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it's still there today. he loved the world. lee never got over that sort of fixation on localism. they both have their prejudices, but they kind of reflect their childhoods and their experiences. grant pretty much loves everybody. he was indifferent to slavery. there's not a word from him about the institution of slavery for or against until toward the end of the war. he did briefly own one slave that was a gift who when he was broke he emancipated rather than selling it to get money that he needed. and it was a slave that had been in his wife's family anyhow. but he gets along with virtually everybody else because he's not just interested in the world. he's interested in its peoples. you can see a very open, very open mind there. lee pretty much doesn't like
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anybody except white virginians. much has been made out of this famous letter he wrote in 1858 in which he castigates slavery. but he then goes on to say, which people forget to quote, that slavery is a bigger miss fortune for white men than it is for the slaves because the white men have to take care of the slaves. his experience with his family because they had never been planners, was that they hired out the few slaves he had and he inherited about a half a dozen. they caused trouble. they lied. they stole. they run away and you had to spend money, money that you were pinching pennies on to send somebody after them, to bring them back. so he did not like slavery, at least a southern wig. essentially they don't like slavery, but they don't know what to do about it. but he's no friend of the slave. he's not keen on freed blacks, he also doesn't like mexicans, indians. he's not real keen on catholics. he's pretty open-minded about
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jews and actually will go out of his way to when he's command of the army of northern virginia to make some allowances for jewish holidays as long as they don't conflict with actions in the field. so again, you see kind of two different minds in operations. two different world views. of two men who are very different, who yet share a lot of things in common. and i think it's important to try to emphasize that in saying some things about one that you haven't heard before, that doesn't mean that i or anyone else am anti-lee or anti-grant. we simply need to level the playing field so we're looking at them with the blinders off and trying to give as fair an approximation as we can of who they are. let me play a little game with
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you. i'll give you a couple of scenarios. we will speak of generals a and b. you notice that the letters cannot possibly relate directly either to grant or lee. general a expects the enemy to advance but doesn't expect it just yet. he's taken by surprise when he leaves avenues of approach unguarded. he reacts to that surprise by being pushed back and fighting defensively at first, but then he consolidates his position, then he takes the offensive and he dries the foe from the field. who does that describe, grant or lee? both. that's grant at shiloh. that's lee at chantsville. scenario two struck hard on his flank and pushed back, general b into we actively reasons the enemy must have weakened the other end of his line. so general b counterattacks and wins the battle. which one is it?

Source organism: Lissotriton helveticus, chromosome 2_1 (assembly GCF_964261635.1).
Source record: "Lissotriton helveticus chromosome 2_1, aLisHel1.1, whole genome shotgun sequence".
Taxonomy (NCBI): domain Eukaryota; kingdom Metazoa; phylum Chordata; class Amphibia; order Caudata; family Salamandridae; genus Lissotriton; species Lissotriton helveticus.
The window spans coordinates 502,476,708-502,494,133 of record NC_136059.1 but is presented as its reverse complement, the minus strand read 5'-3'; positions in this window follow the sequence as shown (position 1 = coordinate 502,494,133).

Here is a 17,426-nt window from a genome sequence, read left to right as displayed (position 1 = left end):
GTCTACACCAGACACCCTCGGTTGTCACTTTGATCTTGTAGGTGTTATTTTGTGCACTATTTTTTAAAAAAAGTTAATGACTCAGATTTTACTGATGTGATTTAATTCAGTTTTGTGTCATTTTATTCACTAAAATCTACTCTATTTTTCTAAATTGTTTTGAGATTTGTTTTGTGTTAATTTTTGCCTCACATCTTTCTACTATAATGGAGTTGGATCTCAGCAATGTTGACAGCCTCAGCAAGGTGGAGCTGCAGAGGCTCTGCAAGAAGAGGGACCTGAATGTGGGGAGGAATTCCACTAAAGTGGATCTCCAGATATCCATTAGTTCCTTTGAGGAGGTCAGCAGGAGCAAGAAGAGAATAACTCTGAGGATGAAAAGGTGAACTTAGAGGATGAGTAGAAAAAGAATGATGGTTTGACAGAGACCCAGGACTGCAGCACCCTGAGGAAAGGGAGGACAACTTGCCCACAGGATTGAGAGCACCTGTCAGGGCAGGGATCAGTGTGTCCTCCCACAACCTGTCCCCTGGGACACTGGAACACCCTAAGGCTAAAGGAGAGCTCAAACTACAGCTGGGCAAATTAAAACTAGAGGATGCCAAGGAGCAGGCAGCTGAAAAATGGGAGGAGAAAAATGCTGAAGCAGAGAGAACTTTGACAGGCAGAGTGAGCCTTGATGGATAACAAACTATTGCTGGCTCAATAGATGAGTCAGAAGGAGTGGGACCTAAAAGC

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both. grant on february 15th, 1862 at ft. donaldson. and lee at spotsylvania. third and last, general b divides his army in front of the enemy and sends a major portion of it on a wide movement around the enemy flank and rear to strike a decisive blow? which is it? both. lee at second manassas, grant at iuka in vicksburg. the myth is that lee is a virtually undefeated genius only overpowered by superior numbers and resources while grant is of course a plodding butcher who won only by overhauling power. yet in fact in many respects their skills and their general ship approach the identical. there's no question lee had genius, and his was hardly a hopeless task. and grant did have great
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advantages. for a start, actually early in the war grant had more experience. we tend to forget, he was already a national hero in the north after donaldson and then again after shiloh at a time when lee was being virtually forgotten in the south because of a campaign in western virginia that did not come out well. only after he took active command of the army of what he termed the army of northern virginia in the summer of '62 does the robert e. lee that we know begin to emerge. grant had more men, was better equipped and supplied and was backed by seemingly unlimited resources. but counter that with the fact that lee fought on home ground. he had the advantage of interior lines. he knew the ground or had people with him who knew it, and he and his army had the vital support of the local people. and lee had another tremendous advantage, and he's almost
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unique in this in the confederate army, and that is that he had the unwavering support of president jefferson davis. and in fact, a wonderful working relationship with him, which nobody else had with davis. grant on the other hand never even met lincoln until early 1864. and lincoln had actually been wary of grant for a some time until he was finally convinced that this the uniquest greatest military here row would not challenge for the republican nomination in 1864 because grant was being court by opponents to lincoln in his own party. lee knew davis much better than grant would ever know lincoln. grant also faced a constant peril of political infighting in his rear. first the jealousy of henry, then don carlos, john mcclernen was the worst of all, but there was also men of the stripe